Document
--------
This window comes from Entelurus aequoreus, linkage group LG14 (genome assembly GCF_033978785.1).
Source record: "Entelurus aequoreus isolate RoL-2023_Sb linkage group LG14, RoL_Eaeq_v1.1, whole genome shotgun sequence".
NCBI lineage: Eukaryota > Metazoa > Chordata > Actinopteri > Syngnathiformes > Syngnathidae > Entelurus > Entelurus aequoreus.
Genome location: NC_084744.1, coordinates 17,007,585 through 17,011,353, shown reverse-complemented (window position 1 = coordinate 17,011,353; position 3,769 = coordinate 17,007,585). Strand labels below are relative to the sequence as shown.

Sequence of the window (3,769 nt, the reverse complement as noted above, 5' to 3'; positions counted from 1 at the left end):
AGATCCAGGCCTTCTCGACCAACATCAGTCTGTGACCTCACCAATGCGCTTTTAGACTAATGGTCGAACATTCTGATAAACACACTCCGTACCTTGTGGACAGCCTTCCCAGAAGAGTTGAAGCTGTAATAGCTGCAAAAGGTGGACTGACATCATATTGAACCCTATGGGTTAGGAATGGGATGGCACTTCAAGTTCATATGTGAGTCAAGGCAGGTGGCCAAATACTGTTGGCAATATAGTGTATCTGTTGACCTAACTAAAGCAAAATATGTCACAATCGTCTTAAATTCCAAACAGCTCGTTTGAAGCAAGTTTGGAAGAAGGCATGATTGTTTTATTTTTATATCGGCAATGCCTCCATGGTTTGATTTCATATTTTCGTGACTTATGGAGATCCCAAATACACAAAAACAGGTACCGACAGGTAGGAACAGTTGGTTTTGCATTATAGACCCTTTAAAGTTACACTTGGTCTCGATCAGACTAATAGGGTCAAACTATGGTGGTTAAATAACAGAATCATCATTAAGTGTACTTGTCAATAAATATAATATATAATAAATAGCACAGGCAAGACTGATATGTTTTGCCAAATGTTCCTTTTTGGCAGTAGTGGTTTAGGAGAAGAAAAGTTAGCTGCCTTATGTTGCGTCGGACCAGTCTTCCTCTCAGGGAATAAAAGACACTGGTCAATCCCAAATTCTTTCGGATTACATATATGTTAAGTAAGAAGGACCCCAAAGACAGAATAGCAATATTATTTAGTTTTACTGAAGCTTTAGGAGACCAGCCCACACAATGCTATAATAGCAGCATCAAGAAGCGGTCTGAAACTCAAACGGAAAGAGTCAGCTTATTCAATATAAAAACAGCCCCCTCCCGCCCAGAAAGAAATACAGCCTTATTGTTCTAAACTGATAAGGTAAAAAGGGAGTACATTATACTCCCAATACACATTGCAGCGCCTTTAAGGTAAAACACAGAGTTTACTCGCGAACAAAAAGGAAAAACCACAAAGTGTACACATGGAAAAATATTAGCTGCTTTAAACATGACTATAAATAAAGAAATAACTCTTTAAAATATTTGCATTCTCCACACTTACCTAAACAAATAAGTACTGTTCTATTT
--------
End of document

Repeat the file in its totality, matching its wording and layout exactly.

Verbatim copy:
This window comes from Entelurus aequoreus, linkage group LG14 (genome assembly GCF_033978785.1).
Source record: "Entelurus aequoreus isolate RoL-2023_Sb linkage group LG14, RoL_Eaeq_v1.1, whole genome shotgun sequence".
NCBI lineage: Eukaryota > Metazoa > Chordata > Actinopteri > Syngnathiformes > Syngnathidae > Entelurus > Entelurus aequoreus.
Genome location: NC_084744.1, coordinates 17,007,585 through 17,011,353, shown reverse-complemented (window position 1 = coordinate 17,011,353; position 3,769 = coordinate 17,007,585). Strand labels below are relative to the sequence as shown.

Sequence of the window (3,769 nt, the reverse complement as noted above, 5' to 3'; positions counted from 1 at the left end):
AGATCCAGGCCTTCTCGACCAACATCAGTCTGTGACCTCACCAATGCGCTTTTAGACTAATGGTCGAACATTCTGATAAACACACTCCGTACCTTGTGGACAGCCTTCCCAGAAGAGTTGAAGCTGTAATAGCTGCAAAAGGTGGACTGACATCATATTGAACCCTATGGGTTAGGAATGGGATGGCACTTCAAGTTCATATGTGAGTCAAGGCAGGTGGCCAAATACTGTTGGCAATATAGTGTATCTGTTGACCTAACTAAAGCAAAATATGTCACAATCGTCTTAAATTCCAAACAGCTCGTTTGAAGCAAGTTTGGAAGAAGGCATGATTGTTTTATTTTTATATCGGCAATGCCTCCATGGTTTGATTTCATATTTTCGTGACTTATGGAGATCCCAAATACACAAAAACAGGTACCGACAGGTAGGAACAGTTGGTTTTGCATTATAGACCCTTTAAAGTTACACTTGGTCTCGATCAGACTAATAGGGTCAAACTATGGTGGTTAAATAACAGAATCATCATTAAGTGTACTTGTCAATAAATATAATATATAATAAATAGCACAGGCAAGACTGATATGTTTTGCCAAATGTTCCTTTTTGGCAGTAGTGGTTTAGGAGAAGAAAAGTTAGCTGCCTTATGTTGCGTCGGACCAGTCTTCCTCTCAGGGAATAAAAGACACTGGTCAATCCCAAATTCTTTCGGATTACATATATGTTAAGTAAGAAGGACCCCAAAGACAGAATAGCAATATTATTTAGTTTTACTGAAGCTTTAGGAGACCAGCCCACACAATGCTATAATAGCAGCATCAAGAAGCGGTCTGAAACTCAAACGGAAAGAGTCAGCTTATTCAATATAAAAACAGCCCCCTCCCGCCCAGAAAGAAATACAGCCTTATTGTTCTAAACTGATAAGGTAAAAAGGGAGTACATTATACTCCCAATACACATTGCAGCGCCTTTAAGGTAAAACACAGAGTTTACTCGCGAACAAAAAGGAAAAACCACAAAGTGTACACATGGAAAAATATTAGCTGCTTTAAACATGACTATAAATAAAGAAATAACTCTTTAAAATATTTGCATTCTCCACACTTACCTAAACAAATAAGTACTGTTCTATTT